Part III: Non-anthropocentrism

ENS 205 By Dr. Elsa Sattout

Animal Liberation & Utilitarianism

Content
1. 2.

3.
4. i. ii. iii. iv.

5.
6.

What is biocentrism? Revisiting: Biocentrism vs. ecocentrism Biocentrism: Utilitarian vs. Deontological ethics Utilitarianism: Cruelty towards animals: Animal husbandry & Meat industry/Bullfight and Rodeos Eco-destructive side of meat production Replacement argument Animals in research Speciessism and species conservation approach Conclusion

Biocentrism
Introduction

Biocentrism  It is literally life-centered  It is associated with ‘an attitude of respect for nature’ It is to regard the wild plants and animals of the Earth’s natural ecosystems as possessing inherent worth. That such creatures have inherent worth may be considered the fundamental value presupposition of the attitude of respect   .

but also relations with other members Every such organism is an individual pursuing its own kind of good Humans are not inherently superior to other organisms Respect should be accorded to all organisms. and on the same terms. consists of a system of interdependence comprising not only physical conditions. 4.Biocentrism  1. alike that is unconditionally . 3. There are 4 related aspects to biocentric outlook: Humans are members of the community of life in the same sense. human or otherwise. 2. of which humans are a part. as other living things That community.

Non-anthropocentrism Biocentrism vs. Ecocentrism .

air and fire    Ecosystems thus comprise a complex ongoing dance of interrelationships not only with other organisms but with the non-organic world .e. organisms. Ecocentrism  Biocentrism: life itself is a value. in practice nonhuman animals  Ecocentrism is the more inclusive concept and value than Biocentrism Life is itself dependent on components aptly summarized in the ancient symbolic elements of earth. in all its forms i.e. Zoocentrism: The principal locus of value is animals i. water.Biocentrism Vs.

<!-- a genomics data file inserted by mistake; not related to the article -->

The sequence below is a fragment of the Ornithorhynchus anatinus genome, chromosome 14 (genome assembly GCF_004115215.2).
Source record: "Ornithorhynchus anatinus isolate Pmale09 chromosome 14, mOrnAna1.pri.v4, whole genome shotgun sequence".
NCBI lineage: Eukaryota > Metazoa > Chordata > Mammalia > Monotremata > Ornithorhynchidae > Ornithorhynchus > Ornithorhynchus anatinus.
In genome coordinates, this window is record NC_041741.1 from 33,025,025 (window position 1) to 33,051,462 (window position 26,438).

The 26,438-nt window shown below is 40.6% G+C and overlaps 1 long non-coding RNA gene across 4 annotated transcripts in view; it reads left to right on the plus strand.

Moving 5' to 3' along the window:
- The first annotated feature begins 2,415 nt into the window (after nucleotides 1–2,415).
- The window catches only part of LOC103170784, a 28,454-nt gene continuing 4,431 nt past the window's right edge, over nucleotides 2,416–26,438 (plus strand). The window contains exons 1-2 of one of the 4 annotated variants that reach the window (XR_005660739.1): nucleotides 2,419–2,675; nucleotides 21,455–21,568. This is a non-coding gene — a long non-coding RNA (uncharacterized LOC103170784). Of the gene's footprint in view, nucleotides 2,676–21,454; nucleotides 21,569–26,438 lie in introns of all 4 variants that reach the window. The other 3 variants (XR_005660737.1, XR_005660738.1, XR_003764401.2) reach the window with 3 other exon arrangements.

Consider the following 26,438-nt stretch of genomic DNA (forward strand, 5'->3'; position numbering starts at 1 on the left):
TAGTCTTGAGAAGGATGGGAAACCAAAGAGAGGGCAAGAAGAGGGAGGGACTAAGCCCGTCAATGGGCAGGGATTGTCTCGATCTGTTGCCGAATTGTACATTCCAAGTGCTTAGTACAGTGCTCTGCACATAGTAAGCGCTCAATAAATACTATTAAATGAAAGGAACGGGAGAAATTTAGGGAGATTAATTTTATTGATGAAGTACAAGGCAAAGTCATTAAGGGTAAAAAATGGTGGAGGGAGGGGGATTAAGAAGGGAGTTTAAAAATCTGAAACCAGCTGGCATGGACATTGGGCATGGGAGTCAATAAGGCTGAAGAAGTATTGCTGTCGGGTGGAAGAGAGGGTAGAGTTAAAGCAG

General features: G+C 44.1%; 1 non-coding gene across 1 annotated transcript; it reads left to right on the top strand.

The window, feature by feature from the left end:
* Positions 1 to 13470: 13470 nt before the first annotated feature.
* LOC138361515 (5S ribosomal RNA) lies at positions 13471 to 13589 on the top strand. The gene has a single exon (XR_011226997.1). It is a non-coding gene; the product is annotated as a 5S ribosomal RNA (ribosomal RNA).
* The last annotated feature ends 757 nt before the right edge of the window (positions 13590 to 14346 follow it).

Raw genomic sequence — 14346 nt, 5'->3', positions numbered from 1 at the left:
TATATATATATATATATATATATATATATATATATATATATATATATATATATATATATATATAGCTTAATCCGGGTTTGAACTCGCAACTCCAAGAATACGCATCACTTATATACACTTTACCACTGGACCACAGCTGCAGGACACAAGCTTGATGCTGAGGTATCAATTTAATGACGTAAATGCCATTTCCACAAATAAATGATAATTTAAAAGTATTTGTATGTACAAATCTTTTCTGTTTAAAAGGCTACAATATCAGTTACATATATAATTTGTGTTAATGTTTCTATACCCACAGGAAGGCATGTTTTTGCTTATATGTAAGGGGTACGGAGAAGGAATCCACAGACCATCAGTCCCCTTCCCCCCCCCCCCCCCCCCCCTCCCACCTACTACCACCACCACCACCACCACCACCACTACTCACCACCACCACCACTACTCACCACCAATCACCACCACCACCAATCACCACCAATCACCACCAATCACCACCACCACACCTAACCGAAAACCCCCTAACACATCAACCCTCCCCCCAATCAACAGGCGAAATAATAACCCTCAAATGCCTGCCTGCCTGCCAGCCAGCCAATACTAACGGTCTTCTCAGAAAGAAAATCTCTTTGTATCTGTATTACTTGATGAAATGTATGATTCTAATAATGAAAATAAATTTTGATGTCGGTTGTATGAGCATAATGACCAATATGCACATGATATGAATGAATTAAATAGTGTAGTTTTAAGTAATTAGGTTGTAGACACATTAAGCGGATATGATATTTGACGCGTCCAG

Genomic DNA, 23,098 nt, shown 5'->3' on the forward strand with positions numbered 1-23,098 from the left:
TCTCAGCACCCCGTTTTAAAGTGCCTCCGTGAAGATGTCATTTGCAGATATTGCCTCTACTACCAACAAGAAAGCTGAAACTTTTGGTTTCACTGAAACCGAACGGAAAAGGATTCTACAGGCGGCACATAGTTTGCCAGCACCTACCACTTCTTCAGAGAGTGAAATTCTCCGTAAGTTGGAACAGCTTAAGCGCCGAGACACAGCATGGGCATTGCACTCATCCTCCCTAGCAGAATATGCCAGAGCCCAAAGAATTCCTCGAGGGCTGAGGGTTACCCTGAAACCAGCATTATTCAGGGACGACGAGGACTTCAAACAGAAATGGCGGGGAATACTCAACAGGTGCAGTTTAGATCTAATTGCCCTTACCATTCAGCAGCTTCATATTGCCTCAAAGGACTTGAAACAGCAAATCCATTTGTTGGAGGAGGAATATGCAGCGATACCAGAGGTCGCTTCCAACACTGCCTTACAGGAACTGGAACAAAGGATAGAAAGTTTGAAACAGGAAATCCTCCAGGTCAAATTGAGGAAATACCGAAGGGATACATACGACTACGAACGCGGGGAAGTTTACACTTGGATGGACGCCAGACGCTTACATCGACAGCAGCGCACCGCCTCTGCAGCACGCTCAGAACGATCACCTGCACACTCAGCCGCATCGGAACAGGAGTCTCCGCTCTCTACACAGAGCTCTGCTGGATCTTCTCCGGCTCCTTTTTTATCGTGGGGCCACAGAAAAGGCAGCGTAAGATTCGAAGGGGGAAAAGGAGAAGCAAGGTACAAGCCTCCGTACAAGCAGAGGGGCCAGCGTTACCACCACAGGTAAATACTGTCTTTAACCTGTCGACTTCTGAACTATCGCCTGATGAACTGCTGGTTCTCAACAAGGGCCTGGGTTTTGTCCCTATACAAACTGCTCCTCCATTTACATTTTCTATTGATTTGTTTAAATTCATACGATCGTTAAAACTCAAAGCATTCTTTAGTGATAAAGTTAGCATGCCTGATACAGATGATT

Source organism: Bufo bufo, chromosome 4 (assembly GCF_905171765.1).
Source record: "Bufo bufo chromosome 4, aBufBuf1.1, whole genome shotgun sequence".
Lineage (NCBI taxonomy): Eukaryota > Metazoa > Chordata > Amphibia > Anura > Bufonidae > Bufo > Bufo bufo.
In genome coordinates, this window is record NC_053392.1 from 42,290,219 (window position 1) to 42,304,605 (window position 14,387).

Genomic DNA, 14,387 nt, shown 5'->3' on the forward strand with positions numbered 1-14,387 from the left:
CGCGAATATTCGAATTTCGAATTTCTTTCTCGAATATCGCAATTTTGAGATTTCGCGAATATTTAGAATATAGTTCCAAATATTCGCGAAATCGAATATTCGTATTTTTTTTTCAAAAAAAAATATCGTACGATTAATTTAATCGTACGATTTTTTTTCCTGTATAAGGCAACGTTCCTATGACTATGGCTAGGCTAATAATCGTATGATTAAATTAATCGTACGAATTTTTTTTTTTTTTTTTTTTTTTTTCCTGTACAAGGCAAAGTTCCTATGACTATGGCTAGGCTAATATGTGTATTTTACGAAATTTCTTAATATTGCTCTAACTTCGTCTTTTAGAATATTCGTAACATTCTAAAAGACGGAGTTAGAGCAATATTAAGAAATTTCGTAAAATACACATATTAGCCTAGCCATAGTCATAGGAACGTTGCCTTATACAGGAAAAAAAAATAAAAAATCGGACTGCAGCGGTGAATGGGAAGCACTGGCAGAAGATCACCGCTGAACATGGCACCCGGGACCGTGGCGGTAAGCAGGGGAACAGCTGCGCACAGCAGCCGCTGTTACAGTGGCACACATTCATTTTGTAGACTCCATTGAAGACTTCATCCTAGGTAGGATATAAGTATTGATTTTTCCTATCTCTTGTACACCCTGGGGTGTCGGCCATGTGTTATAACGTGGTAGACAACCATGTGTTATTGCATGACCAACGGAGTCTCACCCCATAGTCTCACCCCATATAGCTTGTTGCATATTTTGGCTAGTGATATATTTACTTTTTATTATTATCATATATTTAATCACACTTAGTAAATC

Moral worth of animals .

Since they are not part of the kingdom of moral legislators. We should be kind to them since that will help develop good character in us and help us treat our fellow human beings with greater consideration Our duties to animals are simply indirect duties to other human beings    . selfconscious beings capable of grasping the moral law.Rational being alone have moral worth (Kant. 1724-1804)  Animals are not persons because they are not rational. we who are members of that kingdom do not owe them anything.

Deontological ethic .Animal rights: Two moral defenses Utilitarian vs.

have interests    The frustration of these interests leads to suffering Utilitarianism seeks to maximize the satisfaction of interests whether they be those of humans or animals Allow some animal experimentation  .Utilitarian: Moral worth of animals (Peter Singer)  What makes beings morally considerable is not reason but sentience All sentient creatures have the ability to suffer and. as such.

good or bad. It is irrelevant who receives the pleasure and pain.  . according to the experiences of beings capable of experience.Utilitarian  According to the utilitarian theory. Pleasure is good. Two things should be emphasized: 1. 2. Long-term effects are just as important as more immediate effects. and pain is bad. actions are right or wrong. regardless of who experiences it [Altruistic].

and the total abolition of animal experiments   . and so on … link all animals and the human animal and thereby give us equal intrinsic value upon which equal rights are founded No rights to experiment on animals. desires.Deontological (Tom Regan)  The equal position on animal rights contends that the same essential psychological properties. intelligence. Calls for total dissolution of commercial animal farming. the total elimination of hunting and trapping. Animals like humans are ends in themselves so utility is not sufficient to override these rights. memory.

1983)    Total abolition of the use of animals in science Total dissolution of commercial animal agriculture Total elimination of commercial and sport hunting and trapping .Advocate of Animal Rights (Regan.

 What is needed is an amelioration of existing large-scale farms and safeguards in animal experimentation to ensure against unnecessary suffering . G.Utilitarian & Deontological animal rights: Attacked R. Argued that:  Because of the greater complexity of human psyche and its social system. utility will be maximized by exploiting animals. Frey.

Cruelty towards animals .

Cruelty to animals  We will explore concern for animals from a utilitarian perspective and examines the adequacy of utilitarianism as an ethical theory.  . good or bad. Reminder: Ethical theories explain in general terms what makes any action right or wrong.